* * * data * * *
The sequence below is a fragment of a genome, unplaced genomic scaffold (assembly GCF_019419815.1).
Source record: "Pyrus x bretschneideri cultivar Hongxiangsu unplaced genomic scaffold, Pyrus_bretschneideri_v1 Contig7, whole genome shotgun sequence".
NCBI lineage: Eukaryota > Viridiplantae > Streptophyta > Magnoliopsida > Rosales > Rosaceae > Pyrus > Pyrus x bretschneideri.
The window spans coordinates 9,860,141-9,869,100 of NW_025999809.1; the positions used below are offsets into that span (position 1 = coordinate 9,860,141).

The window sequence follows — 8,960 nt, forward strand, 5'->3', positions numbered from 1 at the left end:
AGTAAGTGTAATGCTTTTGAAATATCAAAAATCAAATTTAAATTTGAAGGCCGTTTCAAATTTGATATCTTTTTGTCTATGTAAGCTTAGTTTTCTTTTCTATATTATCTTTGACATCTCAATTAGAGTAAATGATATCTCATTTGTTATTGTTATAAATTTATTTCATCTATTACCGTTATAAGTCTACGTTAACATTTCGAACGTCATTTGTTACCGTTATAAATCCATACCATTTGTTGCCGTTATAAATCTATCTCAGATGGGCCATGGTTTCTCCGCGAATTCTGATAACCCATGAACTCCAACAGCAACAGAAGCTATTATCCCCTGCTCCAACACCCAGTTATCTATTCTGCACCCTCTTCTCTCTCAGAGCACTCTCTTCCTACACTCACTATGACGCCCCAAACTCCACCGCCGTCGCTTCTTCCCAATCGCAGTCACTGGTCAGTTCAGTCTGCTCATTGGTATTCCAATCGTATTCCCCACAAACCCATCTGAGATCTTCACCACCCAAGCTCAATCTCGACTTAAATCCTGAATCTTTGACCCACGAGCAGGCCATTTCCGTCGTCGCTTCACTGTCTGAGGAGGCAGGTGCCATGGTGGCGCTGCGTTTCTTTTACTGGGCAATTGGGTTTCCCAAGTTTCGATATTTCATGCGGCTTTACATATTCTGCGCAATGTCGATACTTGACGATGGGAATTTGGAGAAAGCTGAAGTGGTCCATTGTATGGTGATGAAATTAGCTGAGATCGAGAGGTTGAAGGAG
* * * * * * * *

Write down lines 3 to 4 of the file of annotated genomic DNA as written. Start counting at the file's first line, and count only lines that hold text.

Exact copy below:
NCBI lineage: Eukaryota > Viridiplantae > Streptophyta > Magnoliopsida > Rosales > Rosaceae > Pyrus > Pyrus x bretschneideri.
The window spans coordinates 9,860,141-9,869,100 of NW_025999809.1; the positions used below are offsets into that span (position 1 = coordinate 9,860,141).